We attended a fascinating presentation about women and public office. Here are some of the things we learned:
- There are about 520,000 elected or appointed offices in the U.S., including federal and state, executive, legislative and judicial. Women hold about 20% of these positions, but not across all tiers. Women have greater representation in the lower tiers. To obtain political parity 140,000 offices need to switch from male to female. At recent rates, political parity will take 150 years.
- The dearth of women in office is due to a lack of women candidates.
- This despite the fact that, except for very high office, women win as often as men--when they run. They just don't think they will win.
- Most women holding office are Democrats. To achieve a more palatable political atmosphere we need many more Republican women In office. However, party may also be declining as a factor. Young people--and this is now a next generation game--care about issues, not party.
- Women have not benefited, as a group, from the huge influx of cash into the electoral system after Citizens United.
- It is very cheap to run for certain state offices which can make major impacts on people's lives. Check out the districts where you live.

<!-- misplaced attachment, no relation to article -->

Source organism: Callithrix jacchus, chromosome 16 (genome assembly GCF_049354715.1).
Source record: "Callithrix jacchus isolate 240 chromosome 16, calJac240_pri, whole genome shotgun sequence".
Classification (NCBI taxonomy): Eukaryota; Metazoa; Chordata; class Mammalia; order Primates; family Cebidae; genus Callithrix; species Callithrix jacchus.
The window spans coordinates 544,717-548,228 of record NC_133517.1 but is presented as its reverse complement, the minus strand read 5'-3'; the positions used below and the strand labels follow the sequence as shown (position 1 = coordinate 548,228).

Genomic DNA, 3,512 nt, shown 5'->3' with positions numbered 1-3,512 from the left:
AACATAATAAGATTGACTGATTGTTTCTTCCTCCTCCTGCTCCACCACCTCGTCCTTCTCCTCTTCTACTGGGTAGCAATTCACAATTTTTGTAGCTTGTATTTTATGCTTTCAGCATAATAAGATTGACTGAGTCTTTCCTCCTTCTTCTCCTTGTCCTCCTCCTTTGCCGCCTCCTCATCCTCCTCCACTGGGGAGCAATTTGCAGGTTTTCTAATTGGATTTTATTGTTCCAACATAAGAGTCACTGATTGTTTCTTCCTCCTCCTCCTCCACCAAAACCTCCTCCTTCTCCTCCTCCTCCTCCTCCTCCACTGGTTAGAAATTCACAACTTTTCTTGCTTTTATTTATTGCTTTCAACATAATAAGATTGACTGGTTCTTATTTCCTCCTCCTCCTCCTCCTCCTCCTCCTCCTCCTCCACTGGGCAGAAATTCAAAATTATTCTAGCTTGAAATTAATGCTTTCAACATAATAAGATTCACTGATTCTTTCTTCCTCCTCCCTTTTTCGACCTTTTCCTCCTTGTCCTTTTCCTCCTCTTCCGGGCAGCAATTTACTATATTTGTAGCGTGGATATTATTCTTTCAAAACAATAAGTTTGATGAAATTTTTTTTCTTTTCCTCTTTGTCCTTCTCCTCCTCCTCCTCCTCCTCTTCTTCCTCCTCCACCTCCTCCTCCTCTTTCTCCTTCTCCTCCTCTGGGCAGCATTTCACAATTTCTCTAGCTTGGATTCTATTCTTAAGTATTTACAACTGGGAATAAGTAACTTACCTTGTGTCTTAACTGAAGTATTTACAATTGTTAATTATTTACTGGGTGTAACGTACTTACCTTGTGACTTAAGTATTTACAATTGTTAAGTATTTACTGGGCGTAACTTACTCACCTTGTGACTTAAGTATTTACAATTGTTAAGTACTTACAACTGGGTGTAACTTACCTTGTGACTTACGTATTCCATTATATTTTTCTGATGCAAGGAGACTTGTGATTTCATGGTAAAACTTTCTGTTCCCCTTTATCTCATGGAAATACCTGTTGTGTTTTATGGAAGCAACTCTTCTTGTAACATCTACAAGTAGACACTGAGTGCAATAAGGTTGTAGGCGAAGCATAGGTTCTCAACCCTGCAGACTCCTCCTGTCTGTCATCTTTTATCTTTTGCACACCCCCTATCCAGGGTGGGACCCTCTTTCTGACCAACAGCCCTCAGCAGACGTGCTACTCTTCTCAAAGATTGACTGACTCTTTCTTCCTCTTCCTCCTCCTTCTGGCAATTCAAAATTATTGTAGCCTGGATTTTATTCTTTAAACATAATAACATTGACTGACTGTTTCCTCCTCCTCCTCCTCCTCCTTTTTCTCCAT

- Even if you don't want to be a politician forever, you will learn leadership, and leadership skills are transferable.
- You are likely also to learn to lose. Learning to be comfortable with losing will make you strong.
The good news: Everything has changed... maybe. The speaker hearkened back to an earlier Washington scandal, Abscam, in the late 70s early 80s. Many elected officials were forced to resign. Abscam was followed up by the Clarence Thomas hearings. Those hearings really pissed off a lot of women, and motivated them to run. They did, and they won.
Today, many men are leaving office. You know some of the reasons. Women are appalled by the behavior of certain men in high office, and in certain industries. And women now think they can win. They see lots of women getting engaged, marching on Washington and everywhere else, and they are starting to believe these women will vote for them. Emily's List, the largest PAC (beating in size both AARP and the NRA) usually helps 900-1,200 women, annually. This year—24,000.
So hold onto your hats, ladies, we are going for a ride. And it's going to be fun. Run, help others to run, and let's take hold of the future.